A Civil War Thanksgiving: Something to think about as we sit in safe, warm places, feasting on our turkey dinners this coming Thursday.
Private Oney F. Sweet, a Union soldier in the 1st Pennsylvannia Light Artillery, Battery F (Ricketts’ Battery), describes in a letter to his mother how he and his fellow soldiers spent their Thanksgiving Day and the subsequent days of what many of us now take for granted as a festive four-day holiday.
Thanksgiving Day, Nov. 26, 1863
[W]e were aroused up at 3 o’clock [a.m.], cooked breakfast, and marched at daylight. We crossed the Rappidan [in Virginia] about noon. Camped at dark. An awful cold night. That was the way I spent my Thanksgiving.
Nov. 27 marched before daylight. Oh it was a cold morning to get up and stand around a fire. I would like to have been sitting by mother’s stove that morning.
We marched on a plank road 3 miles and then we had a turn pike. At about noon we came upon the Johnnies and there was sharp skirmishing. We did not fire any. Our orderly seagt., the one I sent you a photograph of, was wounded in the thigh by a sharp shooter. After dark we went to work and threw up breast works to protect us if we had a fight.
Early next morning the rebels were gone and we advanced in line of battle. I saw several dead rebs and several graves.
At about 8 o’clock we came in sight of the rebs again. They were drawn up in line of battle and we could see them very plain. They had a strong position. We opened on them and they opened on us. Several shells struck near the battery. . . . At near dark we fired several shells at them but they did not fire back.
We expected a big battle would come off next day but at 12 o’clock we was aroused up and marched back. . . . We had to leave all of our blankets behind and we marched around on to the extreme left of the line. At noon we found a plenty of rebs but our skirmishers drove them back.
I did not sleep much that night. I had no blankets and it was awful cold.
This letter, along with dozens of other letters and his many diary entries, will be published in the book What the Private Saw: The Civil War Letters and Diaries of Oney Foster Sweet.
Sweet’s previously unpublished writings offer a unique glimpse of the war from the bottom looking up; that is, from the view of a private rather than a general or a commanding officer, the ones who wrote the official reports—a private simply trying to survive a deadly war in which one in five combatants perished, with more deaths caused by disease than combat.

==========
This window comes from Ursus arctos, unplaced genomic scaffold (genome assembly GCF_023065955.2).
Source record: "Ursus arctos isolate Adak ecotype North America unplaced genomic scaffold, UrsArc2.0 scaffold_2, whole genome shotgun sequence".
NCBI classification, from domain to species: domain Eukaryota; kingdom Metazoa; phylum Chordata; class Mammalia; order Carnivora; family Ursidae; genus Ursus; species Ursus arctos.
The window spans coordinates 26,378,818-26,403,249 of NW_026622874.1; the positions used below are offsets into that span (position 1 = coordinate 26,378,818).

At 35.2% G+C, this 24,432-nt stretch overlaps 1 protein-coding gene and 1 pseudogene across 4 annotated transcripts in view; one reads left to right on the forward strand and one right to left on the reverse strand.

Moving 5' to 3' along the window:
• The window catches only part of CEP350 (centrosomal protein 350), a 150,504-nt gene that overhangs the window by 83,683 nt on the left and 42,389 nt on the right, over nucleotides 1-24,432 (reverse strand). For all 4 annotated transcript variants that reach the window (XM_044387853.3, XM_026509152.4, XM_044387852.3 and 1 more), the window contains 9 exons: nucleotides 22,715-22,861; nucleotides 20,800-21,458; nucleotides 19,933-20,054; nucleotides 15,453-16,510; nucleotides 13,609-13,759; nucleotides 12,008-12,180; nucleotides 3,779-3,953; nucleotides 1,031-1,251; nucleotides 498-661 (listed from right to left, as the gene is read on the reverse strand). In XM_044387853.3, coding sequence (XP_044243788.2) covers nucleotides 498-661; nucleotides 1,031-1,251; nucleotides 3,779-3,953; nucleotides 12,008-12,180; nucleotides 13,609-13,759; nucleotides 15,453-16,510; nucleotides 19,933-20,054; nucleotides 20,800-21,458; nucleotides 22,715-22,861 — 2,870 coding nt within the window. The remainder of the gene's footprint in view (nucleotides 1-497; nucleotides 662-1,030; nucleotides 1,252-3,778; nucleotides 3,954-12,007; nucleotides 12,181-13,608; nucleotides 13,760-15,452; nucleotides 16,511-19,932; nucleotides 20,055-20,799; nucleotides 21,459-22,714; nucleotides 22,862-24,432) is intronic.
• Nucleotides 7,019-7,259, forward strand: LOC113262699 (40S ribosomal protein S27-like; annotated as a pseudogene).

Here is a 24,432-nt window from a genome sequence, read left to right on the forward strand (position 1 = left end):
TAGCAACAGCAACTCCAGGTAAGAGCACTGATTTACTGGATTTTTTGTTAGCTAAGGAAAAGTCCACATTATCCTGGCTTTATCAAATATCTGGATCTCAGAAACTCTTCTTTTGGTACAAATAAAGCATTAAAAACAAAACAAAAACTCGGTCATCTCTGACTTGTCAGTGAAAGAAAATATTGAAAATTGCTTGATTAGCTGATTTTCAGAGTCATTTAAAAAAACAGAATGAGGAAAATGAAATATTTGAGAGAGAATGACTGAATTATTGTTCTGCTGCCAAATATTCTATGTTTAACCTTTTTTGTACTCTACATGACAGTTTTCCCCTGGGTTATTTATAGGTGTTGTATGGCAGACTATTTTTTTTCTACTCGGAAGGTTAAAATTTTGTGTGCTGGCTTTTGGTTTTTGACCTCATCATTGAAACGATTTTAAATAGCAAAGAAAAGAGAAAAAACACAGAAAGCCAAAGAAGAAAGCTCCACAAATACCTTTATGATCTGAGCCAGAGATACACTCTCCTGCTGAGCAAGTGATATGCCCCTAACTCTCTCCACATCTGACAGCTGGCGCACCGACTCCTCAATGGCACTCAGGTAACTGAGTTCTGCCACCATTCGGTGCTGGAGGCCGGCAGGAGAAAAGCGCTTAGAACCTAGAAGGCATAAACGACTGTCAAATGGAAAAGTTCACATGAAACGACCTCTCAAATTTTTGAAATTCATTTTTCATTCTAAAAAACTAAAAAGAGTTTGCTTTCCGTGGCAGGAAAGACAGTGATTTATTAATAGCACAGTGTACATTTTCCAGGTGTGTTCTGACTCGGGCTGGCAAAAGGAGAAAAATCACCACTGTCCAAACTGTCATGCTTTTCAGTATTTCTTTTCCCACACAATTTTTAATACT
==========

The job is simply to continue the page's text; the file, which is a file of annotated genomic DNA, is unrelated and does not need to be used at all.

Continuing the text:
In 1888, looking back, Oney Sweet wrote:
The unwritten part of our war is greater than all that has been written. Two soldiers side by side in a hot place in our battles did not see the same things. The generals did not see what the privates saw.
His descriptions of the battles of Bull Run, Antietam, Chancellorsville, and Gettysburg—among others—captivate the reader.
Yet, his missives relate more than just the hard, brutal times with “minnie balls . . . whizzing by our ears.” They spent more time in camp—especially during the winter—than in combat, and they entertained themselves.
A soldier’s delight: the mail, the paymaster and tobacco.
Occasionally, they received “a Quota of whiskey issued out to us” and at other times “Some licour” found its way into their hands, resulting in “Some fun in camp.”
Not a few soldiers, including Sweet, spent time imprisoned in a guard house for fighting amongst themselves or other infractions. (Surely the whiskey and “licour” had nothing to do with that.)
Weather permitting, they “played ball” as well as cards, held boxing matches, attended dances, read newspapers, and read and wrote letters, in addition to the drills, inspections, washing and mending clothes, building shelters, and foraging for food when their rations ran out.
This first-hand account will be a delightful and informative addition to the many extant volumes on the American Civil War. It also serves as a companion to Trumpets of the Morning, written by Marian Julia Sweet, Oney Sweet’s daughter. Her book offers a fictionalized account of the loneliness, anxiety and difficulties she believed her parents endured; it was recently published (2014) by three of her grandchildren: William Ketchum, Joan Ketchum Reamer, and James Grant.
For more information about What the Private Saw and excerpts from the book, visit the website http://whattheprivatesaw.com . . .
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Other books from Wigeon Publishing:
- Dare I Call It Murder? A Memoir of Violent Loss
- Murder Survivor’s Handbook: Real-Life Stories, Tips & Resources
- Beyond the Spotlight: On the Road With Phyllis Diller
- Home From The Banks